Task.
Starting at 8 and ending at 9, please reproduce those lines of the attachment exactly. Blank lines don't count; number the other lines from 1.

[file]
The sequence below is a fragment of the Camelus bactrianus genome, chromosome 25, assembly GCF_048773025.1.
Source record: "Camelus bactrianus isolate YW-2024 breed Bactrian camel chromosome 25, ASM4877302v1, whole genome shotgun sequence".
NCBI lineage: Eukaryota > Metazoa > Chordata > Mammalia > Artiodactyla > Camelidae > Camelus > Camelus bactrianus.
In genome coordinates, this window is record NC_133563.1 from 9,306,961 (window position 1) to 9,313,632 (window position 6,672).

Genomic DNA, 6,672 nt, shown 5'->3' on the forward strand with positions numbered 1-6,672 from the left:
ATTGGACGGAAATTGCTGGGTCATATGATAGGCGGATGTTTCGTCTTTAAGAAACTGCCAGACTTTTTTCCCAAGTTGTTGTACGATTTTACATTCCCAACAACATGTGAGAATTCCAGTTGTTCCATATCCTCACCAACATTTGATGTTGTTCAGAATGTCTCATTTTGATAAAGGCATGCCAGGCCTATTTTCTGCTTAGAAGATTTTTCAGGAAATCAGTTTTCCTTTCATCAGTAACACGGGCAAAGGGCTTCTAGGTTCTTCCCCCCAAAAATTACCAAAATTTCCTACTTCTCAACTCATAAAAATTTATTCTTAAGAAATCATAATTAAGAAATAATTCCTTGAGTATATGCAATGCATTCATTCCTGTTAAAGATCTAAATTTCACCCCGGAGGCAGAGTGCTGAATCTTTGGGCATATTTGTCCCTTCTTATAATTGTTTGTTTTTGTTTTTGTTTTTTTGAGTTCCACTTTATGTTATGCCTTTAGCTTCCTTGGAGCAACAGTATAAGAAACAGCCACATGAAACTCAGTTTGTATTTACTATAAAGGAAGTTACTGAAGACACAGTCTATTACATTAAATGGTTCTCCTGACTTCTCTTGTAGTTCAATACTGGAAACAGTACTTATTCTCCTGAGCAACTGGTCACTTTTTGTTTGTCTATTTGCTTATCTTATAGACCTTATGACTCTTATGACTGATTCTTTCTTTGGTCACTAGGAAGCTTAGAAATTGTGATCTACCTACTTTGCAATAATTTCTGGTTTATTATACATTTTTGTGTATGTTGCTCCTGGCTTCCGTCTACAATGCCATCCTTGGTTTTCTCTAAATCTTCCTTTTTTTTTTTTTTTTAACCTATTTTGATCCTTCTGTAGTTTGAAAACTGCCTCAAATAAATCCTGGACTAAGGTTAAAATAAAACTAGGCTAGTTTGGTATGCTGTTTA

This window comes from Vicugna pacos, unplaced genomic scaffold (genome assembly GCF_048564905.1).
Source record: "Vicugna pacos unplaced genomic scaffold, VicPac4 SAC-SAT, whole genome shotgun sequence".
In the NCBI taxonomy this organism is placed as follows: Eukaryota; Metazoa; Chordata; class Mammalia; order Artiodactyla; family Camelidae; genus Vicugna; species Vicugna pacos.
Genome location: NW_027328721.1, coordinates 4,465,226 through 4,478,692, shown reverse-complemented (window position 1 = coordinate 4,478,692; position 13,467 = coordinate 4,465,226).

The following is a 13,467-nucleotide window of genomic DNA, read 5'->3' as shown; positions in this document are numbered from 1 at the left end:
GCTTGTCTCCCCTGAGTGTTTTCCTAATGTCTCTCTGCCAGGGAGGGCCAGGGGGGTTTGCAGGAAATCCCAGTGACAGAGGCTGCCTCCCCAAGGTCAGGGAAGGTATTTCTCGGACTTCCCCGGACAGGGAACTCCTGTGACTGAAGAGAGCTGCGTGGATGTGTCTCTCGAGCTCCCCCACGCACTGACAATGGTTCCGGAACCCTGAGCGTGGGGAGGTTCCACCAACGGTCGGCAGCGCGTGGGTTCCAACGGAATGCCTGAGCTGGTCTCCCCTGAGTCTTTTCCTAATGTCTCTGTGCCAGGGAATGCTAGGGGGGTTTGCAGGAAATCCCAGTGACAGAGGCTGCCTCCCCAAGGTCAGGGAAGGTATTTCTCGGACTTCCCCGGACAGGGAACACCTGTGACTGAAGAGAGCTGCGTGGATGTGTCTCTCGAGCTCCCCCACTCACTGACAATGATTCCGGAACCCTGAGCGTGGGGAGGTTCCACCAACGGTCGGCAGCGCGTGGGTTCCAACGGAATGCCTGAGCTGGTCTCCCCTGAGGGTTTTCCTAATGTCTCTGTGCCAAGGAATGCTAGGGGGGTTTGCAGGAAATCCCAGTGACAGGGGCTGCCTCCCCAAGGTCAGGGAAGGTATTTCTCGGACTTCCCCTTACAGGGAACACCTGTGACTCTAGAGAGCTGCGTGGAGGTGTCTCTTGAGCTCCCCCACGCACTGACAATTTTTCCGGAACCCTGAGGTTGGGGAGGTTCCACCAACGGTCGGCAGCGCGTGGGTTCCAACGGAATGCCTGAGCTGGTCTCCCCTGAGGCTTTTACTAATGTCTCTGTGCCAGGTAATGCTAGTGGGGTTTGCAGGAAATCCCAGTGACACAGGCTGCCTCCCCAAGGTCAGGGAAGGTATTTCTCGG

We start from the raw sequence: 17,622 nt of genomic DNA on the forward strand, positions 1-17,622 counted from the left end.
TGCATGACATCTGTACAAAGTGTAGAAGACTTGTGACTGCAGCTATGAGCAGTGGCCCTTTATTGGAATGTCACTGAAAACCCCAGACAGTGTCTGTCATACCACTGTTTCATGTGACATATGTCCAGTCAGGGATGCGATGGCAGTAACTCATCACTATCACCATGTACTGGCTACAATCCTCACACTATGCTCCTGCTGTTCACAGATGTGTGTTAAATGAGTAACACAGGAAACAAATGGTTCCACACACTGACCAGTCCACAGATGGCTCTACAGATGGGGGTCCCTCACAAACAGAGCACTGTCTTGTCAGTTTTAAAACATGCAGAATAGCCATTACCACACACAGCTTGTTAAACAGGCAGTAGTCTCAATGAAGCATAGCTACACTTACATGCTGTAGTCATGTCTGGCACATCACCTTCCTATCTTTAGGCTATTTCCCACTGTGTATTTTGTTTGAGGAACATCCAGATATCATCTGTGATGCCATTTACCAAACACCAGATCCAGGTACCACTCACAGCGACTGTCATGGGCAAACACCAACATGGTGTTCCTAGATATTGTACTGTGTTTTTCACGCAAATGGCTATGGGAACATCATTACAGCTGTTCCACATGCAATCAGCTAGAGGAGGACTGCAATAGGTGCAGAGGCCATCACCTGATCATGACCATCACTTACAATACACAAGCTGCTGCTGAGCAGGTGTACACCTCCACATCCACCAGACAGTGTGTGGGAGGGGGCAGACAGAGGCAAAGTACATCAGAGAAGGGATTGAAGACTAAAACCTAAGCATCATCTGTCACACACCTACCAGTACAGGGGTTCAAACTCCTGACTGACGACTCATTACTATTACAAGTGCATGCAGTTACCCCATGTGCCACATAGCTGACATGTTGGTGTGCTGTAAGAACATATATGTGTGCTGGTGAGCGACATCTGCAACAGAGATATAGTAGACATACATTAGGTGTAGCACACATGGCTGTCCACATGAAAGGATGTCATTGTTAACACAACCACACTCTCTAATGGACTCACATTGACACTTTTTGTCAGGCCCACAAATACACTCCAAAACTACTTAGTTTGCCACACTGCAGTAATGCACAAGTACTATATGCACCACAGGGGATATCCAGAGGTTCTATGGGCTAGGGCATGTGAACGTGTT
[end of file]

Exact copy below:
Source record: "Vicugna pacos unplaced genomic scaffold, VicPac4 SAC-SAT, whole genome shotgun sequence".
In the NCBI taxonomy this organism is placed as follows: Eukaryota; Metazoa; Chordata; class Mammalia; order Artiodactyla; family Camelidae; genus Vicugna; species Vicugna pacos.